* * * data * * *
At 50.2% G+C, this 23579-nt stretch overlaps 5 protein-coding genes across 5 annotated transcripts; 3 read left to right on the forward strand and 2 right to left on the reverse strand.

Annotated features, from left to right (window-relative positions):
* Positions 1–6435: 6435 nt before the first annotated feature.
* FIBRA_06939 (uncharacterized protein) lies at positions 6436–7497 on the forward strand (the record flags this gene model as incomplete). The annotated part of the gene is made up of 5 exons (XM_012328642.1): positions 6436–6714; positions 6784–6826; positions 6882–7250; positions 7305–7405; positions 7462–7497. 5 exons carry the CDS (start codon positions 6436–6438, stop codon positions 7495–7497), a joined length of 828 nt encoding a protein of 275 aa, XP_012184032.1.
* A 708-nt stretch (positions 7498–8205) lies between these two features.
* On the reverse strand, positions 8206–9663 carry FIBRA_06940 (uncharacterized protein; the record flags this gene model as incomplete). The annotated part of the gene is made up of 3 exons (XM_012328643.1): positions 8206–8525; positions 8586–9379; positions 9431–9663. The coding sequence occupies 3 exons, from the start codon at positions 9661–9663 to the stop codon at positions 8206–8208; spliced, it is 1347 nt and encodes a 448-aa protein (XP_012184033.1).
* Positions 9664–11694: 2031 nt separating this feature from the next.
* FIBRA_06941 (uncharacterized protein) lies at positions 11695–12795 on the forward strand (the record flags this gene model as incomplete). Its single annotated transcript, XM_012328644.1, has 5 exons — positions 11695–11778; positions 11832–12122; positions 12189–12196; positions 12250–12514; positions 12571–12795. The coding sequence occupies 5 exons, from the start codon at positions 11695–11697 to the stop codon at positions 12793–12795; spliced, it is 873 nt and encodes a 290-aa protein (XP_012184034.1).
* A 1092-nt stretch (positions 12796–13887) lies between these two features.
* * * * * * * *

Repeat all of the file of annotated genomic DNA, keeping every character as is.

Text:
At 50.2% G+C, this 23579-nt stretch overlaps 5 protein-coding genes across 5 annotated transcripts; 3 read left to right on the forward strand and 2 right to left on the reverse strand.

Annotated features, from left to right (window-relative positions):
* Positions 1–6435: 6435 nt before the first annotated feature.
* FIBRA_06939 (uncharacterized protein) lies at positions 6436–7497 on the forward strand (the record flags this gene model as incomplete). The annotated part of the gene is made up of 5 exons (XM_012328642.1): positions 6436–6714; positions 6784–6826; positions 6882–7250; positions 7305–7405; positions 7462–7497. 5 exons carry the CDS (start codon positions 6436–6438, stop codon positions 7495–7497), a joined length of 828 nt encoding a protein of 275 aa, XP_012184032.1.
* A 708-nt stretch (positions 7498–8205) lies between these two features.
* On the reverse strand, positions 8206–9663 carry FIBRA_06940 (uncharacterized protein; the record flags this gene model as incomplete). The annotated part of the gene is made up of 3 exons (XM_012328643.1): positions 8206–8525; positions 8586–9379; positions 9431–9663. The coding sequence occupies 3 exons, from the start codon at positions 9661–9663 to the stop codon at positions 8206–8208; spliced, it is 1347 nt and encodes a 448-aa protein (XP_012184033.1).
* Positions 9664–11694: 2031 nt separating this feature from the next.
* FIBRA_06941 (uncharacterized protein) lies at positions 11695–12795 on the forward strand (the record flags this gene model as incomplete). Its single annotated transcript, XM_012328644.1, has 5 exons — positions 11695–11778; positions 11832–12122; positions 12189–12196; positions 12250–12514; positions 12571–12795. The coding sequence occupies 5 exons, from the start codon at positions 11695–11697 to the stop codon at positions 12793–12795; spliced, it is 873 nt and encodes a 290-aa protein (XP_012184034.1).
* A 1092-nt stretch (positions 12796–13887) lies between these two features.